Learning the

November 16, 2008
By
What's the point in home schooling? I don't have the time to educate my kid. And if they aren't going to a classroom regularly, they'll just sit at home and they'll never socialize. Besides, home schoolers never learn anything.

I have heard many people say these things. They don't see why anyone would choose to home school their children. The fact is, home schooling is a great way to learn and grow. When kids are stuck in classrooms, week in and week out, they are told what to learn and when to learn it. But people don't all think or learn the same way. They grow at different times, in different ways. Home schooling gives you the chance to learn when you're ready to. I know several people who didn't start reading till they were 10 or older. Their parents tried to get them to read for years but they always had lots of trouble or just weren't interested. So they worked on other skills like math or doing science projects and left reading alone. They advanced beyond what was expected of them in these areas and eventually they got motivated or something clicked, and their reading took off. Soon they were enjoying the same chapter books as other kids their age. Someone asked me once, "But we try to teach our kids as fast as we can and wouldn't they fall behind if they wanted to go to a university?" This comes from the same narrow mind set that our society has planted in everyone's heads: that we have to teach our children as fast as possible and that they must know specific things by certain deadlines. In home school, we don't force ideas, dates and numbers into children's minds when they're not ready. That's like giving a kid something to chew before they've grown teeth. And if you think about it this way, there's no "falling behind".

Home schooling can also be healthier. In mainstream schools, although PE is required, kids don't even have the option of healthy exercise everyday. Instead they're cooped up in classrooms for hours. You may ask, well what about lunch and recess? Can't they run around then? Well if they weren't eating for most of that time maybe they could. But schools also make lots of rules for those times that eliminate most physical activities. I went to a traditional classroom for 5th grade. Our lunch break was spent inside watching movies, then we were sent outside to "play". At this school we had a small field and play structure and guess what we were told? No running. That play structure didn't even have swings. So what was there to do? Sit in the grass and make daisy chains. Not exactly exercise.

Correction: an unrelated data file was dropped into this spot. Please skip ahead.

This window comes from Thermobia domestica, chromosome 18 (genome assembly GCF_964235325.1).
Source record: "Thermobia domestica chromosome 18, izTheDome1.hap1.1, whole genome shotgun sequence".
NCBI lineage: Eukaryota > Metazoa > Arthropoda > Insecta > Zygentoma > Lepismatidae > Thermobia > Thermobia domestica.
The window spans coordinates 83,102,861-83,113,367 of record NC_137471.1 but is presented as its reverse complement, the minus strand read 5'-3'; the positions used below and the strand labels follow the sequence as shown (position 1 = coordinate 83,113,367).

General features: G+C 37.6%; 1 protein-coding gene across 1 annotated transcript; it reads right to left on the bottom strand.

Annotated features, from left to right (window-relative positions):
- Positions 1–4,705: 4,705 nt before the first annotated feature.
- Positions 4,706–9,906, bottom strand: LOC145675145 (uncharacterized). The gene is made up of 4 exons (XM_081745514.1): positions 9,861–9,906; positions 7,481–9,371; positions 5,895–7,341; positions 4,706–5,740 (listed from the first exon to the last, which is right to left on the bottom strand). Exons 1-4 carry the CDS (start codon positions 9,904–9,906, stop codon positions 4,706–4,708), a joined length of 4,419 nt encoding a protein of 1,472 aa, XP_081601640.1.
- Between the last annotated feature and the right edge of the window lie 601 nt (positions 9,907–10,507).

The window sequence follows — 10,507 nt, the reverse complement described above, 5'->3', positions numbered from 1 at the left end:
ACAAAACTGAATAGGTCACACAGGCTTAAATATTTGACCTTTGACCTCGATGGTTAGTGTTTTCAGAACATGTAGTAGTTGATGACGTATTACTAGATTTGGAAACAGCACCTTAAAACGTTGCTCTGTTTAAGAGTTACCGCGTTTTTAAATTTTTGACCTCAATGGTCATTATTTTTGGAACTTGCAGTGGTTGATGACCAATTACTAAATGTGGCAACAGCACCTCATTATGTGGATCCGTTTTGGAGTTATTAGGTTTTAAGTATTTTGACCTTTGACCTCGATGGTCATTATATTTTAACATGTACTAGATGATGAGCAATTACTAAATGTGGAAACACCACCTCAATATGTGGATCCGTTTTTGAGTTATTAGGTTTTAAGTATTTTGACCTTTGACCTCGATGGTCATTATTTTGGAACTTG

Let's go back to the objections I stated earlier. "I don't have time to educate my kid." But not all of home schooling takes place at home. Their are lots of classes, tutors and teachers that are willing and able to help give kids the education they want and require. I have home schooled most of my life, and my parents, though they definitely contributed greatly, weren't the only ones teaching me. I've taken classes all over San Lorenzo Valley, I had a tutor for awhile and I even learned stuff from friends. Now I'm technically in my second year of high school and taking classes at Cabrillo. I also have a lot of home school friends who are going to Cabrillo too.

"Home schoolers never learn anything." This is an assumption that is absolutely wrong. As I stated earlier, it may look like that kid will never read, but given the time and space, they catch up. One of the main points to home schooling, is that you're always learning. Home schoolers learn day and night, Winter, Fall, Spring, and Summer. We just go about it in different ways and have different goals. In my home school I've taken classes like doll clothes making and helping at a small farm. At first glance these may look like pointless classes to some people, but if you look more closely you realize we have to use math to adapt the pattern to make a shirt just right. Or at the farm, kids learn about how plants grow and bees make honey. We also have several science classes where kids work on their english skills because part of the class is writing a report. Because of this creative, loose way of learning, home schoolers are generally more willing and eager to learn. There are several colleges that are looking for home school students because they have more independent study habits, higher critical thinking skills and higher intellectual curiosity too.

"If they don't go to school everyday, they'll just sit around the house and never socialize." If you don't offer them classes and activities, this is possible. Of course some people are less social than others and, given the chance, would rather sit at home and read a book or work on a project, than go to a party. My sister is like that. I'm the opposite. I spend as much time as I can with my friends and out of the house. She prefers to knit or read. But that doesn't mean she never socializes. That's just how each of us is. Some people will take their social life into their own hands, others may need a little help getting started. It's true that raising your child might take a little work. You can't just drop them at school all day and then ignore them while they pretend to do their homework. But isn't it worth the effort if they get a healthier and fuller education?





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